Best thing I ever did.

Distraction worked too. Doing something, anything to make the cravings go away. Walk, play with the dogs, read, take a shower, stuff yourself with icecream, or whatever. As long as it distracts you for long enough to keep from giving up. And then you notice a weird thing... those cravings don't last as long in real time. as they feel. There's a great thread on urge surfing here, but I don't have the link ready.

Anyway.

My way or feelings are not the only way. If I knew exactly how it worked, how I did it, how it would work for you, I would bottle that and become silly rich. . You have to find your own ways, tricks, rituals that work for you. Even if they seem silly: if they help you calm down, help you find freedom from pills, it's not silly at all.

And most importantly... if you feel you might cave, do yourself a big favor, and post about it here. People might be able, and are more than willing, to help you through it.
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Old 03-23-2017, 12:20 PM   #31 (permalink)
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thanks for posting, your success if very motivating! I've never found it too difficult to give up on an addiction however the way i've been doing it so far is just replacing one addiction with another. So in that sense I guess i've never really given up on addiction at all. Xanax however has been the constant. Ive done so much research on Xanax in general, how it work in your brain, how it's prescribed to deal with anxiety and panic disorders yet it disrupts your GABA receptors effectively worsening that for which it is prescribed. I know over time your brain can heal itself and restore normality in that which was disrupted by the drug and this is what I tell myself butI have found that the last few mg are by far the hardest. To just stop completely seems to me right now an impossible feat. Yet nothing is impossible and mostly it's just fear that holds me back.

I have dropped significantly from my highest use however that's the easy part. The hardest part is learning to live wihout it! Yes my body and brain are constantly screaming at me 'what the hell are you doing' and sometimes that can be so loud that I falter but I am in a different head space than I used to be in where I could just ignore the fact that Xanax was a problem. I am determined to give it up - my biggest motivations are that I wish to start a family and also my long term health. I do get scared of prologned use of xanax and degenerative disorders in later life! The evidence is hard to ignore!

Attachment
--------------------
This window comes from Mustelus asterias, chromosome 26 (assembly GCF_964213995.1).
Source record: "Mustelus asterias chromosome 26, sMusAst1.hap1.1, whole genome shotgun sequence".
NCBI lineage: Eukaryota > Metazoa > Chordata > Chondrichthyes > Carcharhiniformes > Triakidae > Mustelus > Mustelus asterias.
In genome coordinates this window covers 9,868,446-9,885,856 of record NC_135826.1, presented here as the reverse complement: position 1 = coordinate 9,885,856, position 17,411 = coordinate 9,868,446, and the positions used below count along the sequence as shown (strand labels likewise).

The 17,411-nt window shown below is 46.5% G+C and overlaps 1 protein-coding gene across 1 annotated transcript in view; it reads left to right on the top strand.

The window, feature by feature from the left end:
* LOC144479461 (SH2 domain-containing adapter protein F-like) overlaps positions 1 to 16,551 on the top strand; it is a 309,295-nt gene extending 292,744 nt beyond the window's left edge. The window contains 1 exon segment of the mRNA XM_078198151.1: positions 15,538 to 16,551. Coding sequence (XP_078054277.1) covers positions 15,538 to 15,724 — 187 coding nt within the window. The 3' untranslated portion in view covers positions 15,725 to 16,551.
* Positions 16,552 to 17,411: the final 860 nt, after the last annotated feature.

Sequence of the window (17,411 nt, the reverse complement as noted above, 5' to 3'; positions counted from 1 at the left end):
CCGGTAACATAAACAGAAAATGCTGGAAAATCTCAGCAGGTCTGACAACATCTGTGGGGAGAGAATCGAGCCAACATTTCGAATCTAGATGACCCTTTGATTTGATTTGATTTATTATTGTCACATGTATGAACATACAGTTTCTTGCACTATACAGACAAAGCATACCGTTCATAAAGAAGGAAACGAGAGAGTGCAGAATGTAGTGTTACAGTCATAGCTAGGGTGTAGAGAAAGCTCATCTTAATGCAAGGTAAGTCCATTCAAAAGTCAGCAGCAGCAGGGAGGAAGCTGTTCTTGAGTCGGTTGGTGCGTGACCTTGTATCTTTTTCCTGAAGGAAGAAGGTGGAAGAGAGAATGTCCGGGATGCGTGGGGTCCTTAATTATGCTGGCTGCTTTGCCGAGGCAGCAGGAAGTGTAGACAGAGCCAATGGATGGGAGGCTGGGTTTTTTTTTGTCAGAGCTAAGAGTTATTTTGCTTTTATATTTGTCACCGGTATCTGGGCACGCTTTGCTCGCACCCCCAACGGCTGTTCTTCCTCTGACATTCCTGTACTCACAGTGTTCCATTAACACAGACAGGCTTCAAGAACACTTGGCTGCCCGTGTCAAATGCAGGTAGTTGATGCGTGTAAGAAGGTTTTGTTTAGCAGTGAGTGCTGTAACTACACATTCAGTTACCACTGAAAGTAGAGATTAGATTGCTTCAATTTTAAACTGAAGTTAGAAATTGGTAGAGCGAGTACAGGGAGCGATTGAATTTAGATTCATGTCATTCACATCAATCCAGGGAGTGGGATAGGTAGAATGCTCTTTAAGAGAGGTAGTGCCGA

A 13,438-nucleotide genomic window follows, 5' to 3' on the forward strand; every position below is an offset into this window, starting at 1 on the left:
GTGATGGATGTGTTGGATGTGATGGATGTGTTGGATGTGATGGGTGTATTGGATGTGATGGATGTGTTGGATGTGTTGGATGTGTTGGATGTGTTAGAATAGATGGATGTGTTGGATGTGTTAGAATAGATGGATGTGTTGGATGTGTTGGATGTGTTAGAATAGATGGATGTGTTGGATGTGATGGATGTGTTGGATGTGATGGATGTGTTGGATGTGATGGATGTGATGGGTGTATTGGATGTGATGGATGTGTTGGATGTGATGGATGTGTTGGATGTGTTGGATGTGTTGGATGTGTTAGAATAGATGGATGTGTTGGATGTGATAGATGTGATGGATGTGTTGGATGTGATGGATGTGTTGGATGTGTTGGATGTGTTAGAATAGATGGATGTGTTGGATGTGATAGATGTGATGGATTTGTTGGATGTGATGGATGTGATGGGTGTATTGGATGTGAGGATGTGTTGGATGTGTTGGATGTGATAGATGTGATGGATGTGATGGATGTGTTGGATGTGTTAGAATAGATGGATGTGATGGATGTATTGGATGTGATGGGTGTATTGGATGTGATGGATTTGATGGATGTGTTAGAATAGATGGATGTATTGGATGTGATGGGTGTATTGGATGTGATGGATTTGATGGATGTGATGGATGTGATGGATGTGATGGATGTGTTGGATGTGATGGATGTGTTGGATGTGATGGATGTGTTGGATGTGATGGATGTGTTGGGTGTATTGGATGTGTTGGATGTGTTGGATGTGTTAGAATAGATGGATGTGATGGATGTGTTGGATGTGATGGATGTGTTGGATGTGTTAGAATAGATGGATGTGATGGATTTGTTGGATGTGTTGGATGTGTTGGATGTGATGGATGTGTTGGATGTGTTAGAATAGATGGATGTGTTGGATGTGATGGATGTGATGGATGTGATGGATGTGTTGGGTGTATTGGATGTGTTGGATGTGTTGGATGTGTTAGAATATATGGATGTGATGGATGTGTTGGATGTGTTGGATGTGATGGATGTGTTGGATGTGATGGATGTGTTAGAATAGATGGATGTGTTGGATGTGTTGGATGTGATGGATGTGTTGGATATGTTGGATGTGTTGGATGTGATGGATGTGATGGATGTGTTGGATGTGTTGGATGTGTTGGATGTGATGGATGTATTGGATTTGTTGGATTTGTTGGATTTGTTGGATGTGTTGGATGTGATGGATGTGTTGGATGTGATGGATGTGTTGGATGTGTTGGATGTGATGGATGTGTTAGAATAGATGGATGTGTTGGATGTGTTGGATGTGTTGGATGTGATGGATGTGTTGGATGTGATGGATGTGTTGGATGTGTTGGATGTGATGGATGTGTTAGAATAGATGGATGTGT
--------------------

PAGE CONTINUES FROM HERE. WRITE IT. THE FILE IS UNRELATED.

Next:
Thanks for your tips, will keep on fighting!
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Old 03-23-2017, 01:53 PM   #32 (permalink)
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Hey Alwysconflicted,

Nice to meet you and welcome to SR.

What an awesome first post! Thank you so much for taking the time and effort to share your story here.

Good luck to you on your journey, if you want to change you can. You really can. It's entirely in your hands and you'll get bucket loads of support from the good folk here should you chose to give it a whirl.

Being clean and sober has proved to be the best drug in the world for me and I've tried most of them. :-)

Sending you some hugs from the other side of the world.
Hey Tufty, thanks! Yes I agree - being free and sober can definitely be the best drug if you're making the most of it! When i'm doing something I love, when i'm really living and participating in life, immersed in nature and opening my eyes to all that's beautiful around me the last thing I want to do is cloud that beauty in a drug haze. Living in London isn't for me, city life ins't for me. it overwhelms me and seperates me from the natural world! Time to move on Well done on defeating your battle against addiction!
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Old 03-23-2017, 01:57 PM   #33 (permalink)
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Hello. I worked very hard to get all the 'stuff' my family never had. BUT I did it drinking- increasingly more heavily. In a doctorate program, great academic job, nuclear wonderful family. BUT it did not feel right. Because I got it all drunk. I felt a liar. A hypocrite. So my solution? Not give a toss and drink myself (indirectly but literally) to death. Now I have lost everything. You are seeking answers to questions about your life. With big changes in your life coming up- well I moved, changed jobs, but the reasons for me drinking did not stay in the old house or the old job. They followed me. I hope you get support for this- otherwise in 10 years time you may look back at the post you shared and wished the outcomes were different.
Support to you. Keep posting. PJ
thanks for your post! It sounds like you had it all at some point and your demons took it away. Addiction will definitely push all that is good, all that you've worked for and feel proud of away. And how do we deal with it? By sinking further into our 'outlets' so that we don't have to address the reality of it all.
You're right when you say how no matter what changes happen in your life addiction will tag along to them all until you learn to cut the cord. Thank you for your wishes of support and also back to you. If you managed to work and succeed in all the things you did before then it's in you and within reach to bounce back and make yourself proud and strong again